You’re Fired!

President George H. W. Bush

Many of those in favor of term limits cite the unfair advantage enjoyed by the incumbent in any political race. This is especially true of the President. An incumbent President running for re-election has immediate access to publicity and coverage on a national scale, to show one of many built-in advantages. But in spite of all the advantages an incumbent President enjoys over any opponent, he isn’t always re-elected. A number of Presidents have been given their “pink slip” by the American electorate.

The first President to be ousted by the voters was John Adams in 1800. This election is often called the “Revolution of 1800” because it was a complete change of government as complete as any revolution. John Adams and the Federalists were defeated by Thomas Jefferson and the Democratic-Republicans. Not only did the voters choose a new President, but a new party and a new philosophy. John Adams was not a good loser, and left town the night before Jefferson’s inauguration rather than participate in it. Adams may have been a poor sport, but he was a patriot. He never considered using force to maintain himself in office, as many Europeans expected.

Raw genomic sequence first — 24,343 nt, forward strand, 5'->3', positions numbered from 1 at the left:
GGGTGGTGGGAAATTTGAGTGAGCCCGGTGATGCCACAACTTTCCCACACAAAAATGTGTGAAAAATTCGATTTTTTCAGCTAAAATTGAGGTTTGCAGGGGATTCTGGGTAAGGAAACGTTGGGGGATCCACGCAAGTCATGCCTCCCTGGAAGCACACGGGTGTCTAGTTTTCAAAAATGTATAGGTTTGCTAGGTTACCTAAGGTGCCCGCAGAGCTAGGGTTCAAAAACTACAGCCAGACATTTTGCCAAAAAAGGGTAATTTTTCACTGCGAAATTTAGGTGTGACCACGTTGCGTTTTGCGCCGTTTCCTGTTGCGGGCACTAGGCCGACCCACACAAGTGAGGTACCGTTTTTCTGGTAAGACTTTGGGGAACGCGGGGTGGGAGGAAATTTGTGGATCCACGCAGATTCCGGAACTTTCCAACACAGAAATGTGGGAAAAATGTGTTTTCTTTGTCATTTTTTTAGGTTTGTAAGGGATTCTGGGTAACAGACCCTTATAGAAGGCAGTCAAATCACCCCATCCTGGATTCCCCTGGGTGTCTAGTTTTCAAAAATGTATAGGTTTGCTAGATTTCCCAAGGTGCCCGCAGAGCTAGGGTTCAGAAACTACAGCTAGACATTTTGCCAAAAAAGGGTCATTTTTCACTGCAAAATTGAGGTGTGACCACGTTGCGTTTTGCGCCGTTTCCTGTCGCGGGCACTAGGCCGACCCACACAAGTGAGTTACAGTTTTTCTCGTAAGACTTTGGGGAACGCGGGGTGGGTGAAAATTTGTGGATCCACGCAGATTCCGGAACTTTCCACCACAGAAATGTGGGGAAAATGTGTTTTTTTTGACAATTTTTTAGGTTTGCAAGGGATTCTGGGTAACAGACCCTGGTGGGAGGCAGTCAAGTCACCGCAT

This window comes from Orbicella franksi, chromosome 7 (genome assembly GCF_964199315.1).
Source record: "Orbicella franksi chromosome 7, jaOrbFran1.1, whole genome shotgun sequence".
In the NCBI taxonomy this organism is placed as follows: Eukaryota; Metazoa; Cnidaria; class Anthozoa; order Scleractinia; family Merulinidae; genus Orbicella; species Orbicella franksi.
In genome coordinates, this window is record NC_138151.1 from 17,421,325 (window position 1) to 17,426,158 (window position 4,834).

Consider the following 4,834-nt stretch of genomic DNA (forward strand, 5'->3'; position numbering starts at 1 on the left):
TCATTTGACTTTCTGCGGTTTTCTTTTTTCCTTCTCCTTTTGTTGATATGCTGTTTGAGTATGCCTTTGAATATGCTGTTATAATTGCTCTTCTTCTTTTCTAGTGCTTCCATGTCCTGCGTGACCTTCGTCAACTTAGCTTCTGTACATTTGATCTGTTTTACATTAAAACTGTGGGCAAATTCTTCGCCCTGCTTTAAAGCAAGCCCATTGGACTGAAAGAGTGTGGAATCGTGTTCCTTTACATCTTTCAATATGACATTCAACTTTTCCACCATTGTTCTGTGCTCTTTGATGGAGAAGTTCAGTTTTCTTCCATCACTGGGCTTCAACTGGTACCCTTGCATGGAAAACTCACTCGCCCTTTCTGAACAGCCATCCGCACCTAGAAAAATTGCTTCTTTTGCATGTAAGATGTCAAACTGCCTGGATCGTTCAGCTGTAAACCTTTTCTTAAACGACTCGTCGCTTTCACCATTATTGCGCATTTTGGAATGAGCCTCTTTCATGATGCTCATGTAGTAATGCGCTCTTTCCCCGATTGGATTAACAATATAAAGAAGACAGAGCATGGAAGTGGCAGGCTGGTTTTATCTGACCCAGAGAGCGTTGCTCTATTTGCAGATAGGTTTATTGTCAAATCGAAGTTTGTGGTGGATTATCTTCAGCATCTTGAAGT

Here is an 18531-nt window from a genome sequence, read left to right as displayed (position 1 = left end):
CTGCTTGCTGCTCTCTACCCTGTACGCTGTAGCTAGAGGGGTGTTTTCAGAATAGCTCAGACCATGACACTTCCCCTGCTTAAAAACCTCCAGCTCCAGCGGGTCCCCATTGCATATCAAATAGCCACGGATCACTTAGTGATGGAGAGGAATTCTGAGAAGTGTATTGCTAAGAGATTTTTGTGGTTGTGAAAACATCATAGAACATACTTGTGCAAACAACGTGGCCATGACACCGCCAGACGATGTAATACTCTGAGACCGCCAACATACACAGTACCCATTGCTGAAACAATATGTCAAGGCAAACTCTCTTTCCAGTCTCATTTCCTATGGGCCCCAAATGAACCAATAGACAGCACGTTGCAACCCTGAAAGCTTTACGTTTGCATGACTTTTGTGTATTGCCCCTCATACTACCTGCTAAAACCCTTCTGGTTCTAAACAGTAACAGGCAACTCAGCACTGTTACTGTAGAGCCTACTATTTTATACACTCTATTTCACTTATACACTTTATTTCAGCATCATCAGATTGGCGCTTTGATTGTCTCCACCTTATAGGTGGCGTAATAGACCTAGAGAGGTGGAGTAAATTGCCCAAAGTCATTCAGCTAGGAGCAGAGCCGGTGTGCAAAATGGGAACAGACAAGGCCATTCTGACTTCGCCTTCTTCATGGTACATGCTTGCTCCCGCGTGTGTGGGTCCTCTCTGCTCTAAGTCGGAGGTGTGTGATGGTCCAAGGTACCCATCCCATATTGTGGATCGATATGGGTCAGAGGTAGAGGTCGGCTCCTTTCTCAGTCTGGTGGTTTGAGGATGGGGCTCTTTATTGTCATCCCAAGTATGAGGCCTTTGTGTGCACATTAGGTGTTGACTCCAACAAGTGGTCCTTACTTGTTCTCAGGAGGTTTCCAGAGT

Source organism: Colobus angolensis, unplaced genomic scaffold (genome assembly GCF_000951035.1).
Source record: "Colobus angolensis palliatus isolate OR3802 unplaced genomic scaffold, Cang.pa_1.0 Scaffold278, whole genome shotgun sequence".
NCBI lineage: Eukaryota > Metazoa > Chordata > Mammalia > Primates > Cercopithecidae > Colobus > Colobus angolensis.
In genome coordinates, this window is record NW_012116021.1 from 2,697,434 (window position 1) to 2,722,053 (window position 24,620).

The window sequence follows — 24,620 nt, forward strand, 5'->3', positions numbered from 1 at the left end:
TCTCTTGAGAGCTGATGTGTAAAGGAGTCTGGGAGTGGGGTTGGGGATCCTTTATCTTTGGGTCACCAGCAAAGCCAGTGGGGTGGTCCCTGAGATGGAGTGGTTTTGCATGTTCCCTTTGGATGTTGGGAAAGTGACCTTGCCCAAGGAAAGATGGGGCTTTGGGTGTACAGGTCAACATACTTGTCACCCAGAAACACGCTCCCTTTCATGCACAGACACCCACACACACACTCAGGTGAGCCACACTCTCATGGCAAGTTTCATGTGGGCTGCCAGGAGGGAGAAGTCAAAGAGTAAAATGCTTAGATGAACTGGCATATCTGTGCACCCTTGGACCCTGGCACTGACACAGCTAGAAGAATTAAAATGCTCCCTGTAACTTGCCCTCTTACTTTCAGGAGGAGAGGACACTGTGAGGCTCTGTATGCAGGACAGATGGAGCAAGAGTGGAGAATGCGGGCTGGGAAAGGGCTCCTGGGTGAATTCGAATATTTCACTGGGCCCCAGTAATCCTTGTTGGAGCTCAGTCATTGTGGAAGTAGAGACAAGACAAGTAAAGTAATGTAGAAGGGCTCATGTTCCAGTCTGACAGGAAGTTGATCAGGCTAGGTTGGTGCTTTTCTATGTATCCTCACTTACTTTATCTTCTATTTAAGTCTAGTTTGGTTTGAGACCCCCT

Oddly enough, the next President to get the axe was the son of the first one. John Quincy Adams was defeated in something of a landslide by Andrew Jackson and the new Democratic Party. Like his father, John Quincy Adams left town the night before Jackson’s inauguration. He later served a long career in the U.S. House of Representatives.